A Pyrmont Woman Is Changing Lives

A Pyrmont Woman Is Changing Lives

How a Pyrmont woman is changing the lives of thousands of women in Ethiopia when she buys gifts

From artillery shells in the mountains of Northern Ethiopia, to a beautiful necklace being worn in Pyrmont, the story of how scrap metal can change someone’s life is not lost on Sandra Gav.

The 60-year-old Pyrmont woman is a passionate supporter of the world’s most vulnerable women through the Catherine Hamlin Fistula Foundation.

“To think I am wearing a necklace that’s made out of scrap metal is amazing. To know the story behind a product is very special, you don’t get that with most things you buy. And on top of this you are helping to provide employment for women who really need it,” she says.


In the mountains of Northern Ethiopia, farmers supply bead makers with artillery shells (from former war conflicts) that are found on their lands.

Through traditional techniques passed down for generations, the village artisans melt these shells down to produce handmade, delicate beads. Eventually they are sent to Entoto Mountain where a project employs women from the area. These women make the beautiful jewellery that ends up in Australia and with people like Sandra.

“I read a book about Catherine and Reg Hamlin moving to Ethiopia and I have just been in awe of their work ever since. They could have come back to Australia and lived a very comfortable life, but they chose to stay and help women who desperately need it.” 

The Catherine Hamlin Fistula Foundation was founded 60 years ago by Australian surgeons Catherine and Reg Hamlin. What started as a three-year posting in Ethiopia turned into a lifetime quest to provide treatment to the most marginalised women – those who have suffered an obstetric fistula.


Over the last 60 years the Catherine Hamlin Fistula Foundation has helped over 60,000 women who have suffered an obstetric fistula. 

“It’s pretty amazing to think that buying a small gift for someone like a necklace or lip balm can contribute to such life-changing work,” Sandra says.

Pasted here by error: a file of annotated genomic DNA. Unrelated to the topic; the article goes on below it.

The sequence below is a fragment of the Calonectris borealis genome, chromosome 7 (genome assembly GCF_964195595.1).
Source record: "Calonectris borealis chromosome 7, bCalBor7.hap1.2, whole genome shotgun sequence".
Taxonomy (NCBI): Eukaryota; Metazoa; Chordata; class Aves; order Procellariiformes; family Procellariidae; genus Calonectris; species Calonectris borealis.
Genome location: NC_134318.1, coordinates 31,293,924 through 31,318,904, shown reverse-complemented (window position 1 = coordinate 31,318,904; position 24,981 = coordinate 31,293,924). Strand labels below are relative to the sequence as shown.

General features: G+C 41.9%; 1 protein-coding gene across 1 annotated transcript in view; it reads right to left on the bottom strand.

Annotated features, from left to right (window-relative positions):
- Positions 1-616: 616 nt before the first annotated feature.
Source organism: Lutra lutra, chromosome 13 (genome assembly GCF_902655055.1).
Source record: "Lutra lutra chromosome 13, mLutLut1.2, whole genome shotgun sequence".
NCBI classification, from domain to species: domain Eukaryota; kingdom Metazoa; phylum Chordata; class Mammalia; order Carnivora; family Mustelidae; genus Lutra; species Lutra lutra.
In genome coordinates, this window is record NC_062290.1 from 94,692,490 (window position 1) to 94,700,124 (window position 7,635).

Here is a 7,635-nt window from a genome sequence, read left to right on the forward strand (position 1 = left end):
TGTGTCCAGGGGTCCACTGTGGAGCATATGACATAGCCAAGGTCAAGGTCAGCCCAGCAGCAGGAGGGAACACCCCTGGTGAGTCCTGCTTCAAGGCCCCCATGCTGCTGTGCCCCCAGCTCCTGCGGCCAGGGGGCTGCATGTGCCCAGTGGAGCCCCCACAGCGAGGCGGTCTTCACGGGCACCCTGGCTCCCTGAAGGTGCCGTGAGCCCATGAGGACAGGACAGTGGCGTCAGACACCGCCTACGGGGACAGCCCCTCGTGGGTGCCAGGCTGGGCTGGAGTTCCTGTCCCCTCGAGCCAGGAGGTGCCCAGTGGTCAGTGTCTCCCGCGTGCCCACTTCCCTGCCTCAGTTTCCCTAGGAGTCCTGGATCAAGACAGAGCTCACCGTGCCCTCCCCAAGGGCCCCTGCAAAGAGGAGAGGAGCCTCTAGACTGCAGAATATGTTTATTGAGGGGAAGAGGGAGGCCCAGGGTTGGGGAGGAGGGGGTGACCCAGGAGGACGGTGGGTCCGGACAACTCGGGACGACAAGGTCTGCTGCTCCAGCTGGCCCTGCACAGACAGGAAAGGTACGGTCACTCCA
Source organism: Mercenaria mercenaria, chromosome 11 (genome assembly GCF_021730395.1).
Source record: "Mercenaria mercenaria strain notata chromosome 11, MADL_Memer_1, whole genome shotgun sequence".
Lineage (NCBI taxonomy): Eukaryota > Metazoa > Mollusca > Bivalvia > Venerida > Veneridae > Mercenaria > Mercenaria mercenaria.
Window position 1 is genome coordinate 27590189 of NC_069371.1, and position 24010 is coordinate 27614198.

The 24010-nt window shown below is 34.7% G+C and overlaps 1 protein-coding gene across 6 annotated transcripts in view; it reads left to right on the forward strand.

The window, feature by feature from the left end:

The Catherine Hamlin Fistula Foundation sells products online so everyone in Australia can have access to their Fairtrade and ethical products.

Artisans across Africa make Hamlin's products. They range from homewares, fashion accessories, jewellery, books, baby wraps and toys, spices, coffee and kitchen accessories. Every purchase helps provide income and employment to these artisans. It's all about conscious consumption. Shopping for a sustainable gift that supports employment in places where it is needed most.

In addition, the profits are used to support the work of Hamlin Fistula Ethiopia. Proceeds fund fistula treatment for many hundreds of Ethiopian women. 


Obstetric fistula is virtually a thing of the past in the western world.  But in rural Ethiopia, where women have little or no access to maternal healthcare, they will be in agonising labour for days if their birth is obstructed. They almost always lose their baby and suffer unimaginably horrific internal damage that leaves them leaking urine, faeces, and sometimes both. They are shunned and cut off from their communities.

With support from the Catherine Hamlin Fistula Foundation, Hamlin Fistula Ethiopia gives these women back their life and dignity through surgery, rehabilitation and counselling. 

This article was written by Kate Mayhew.

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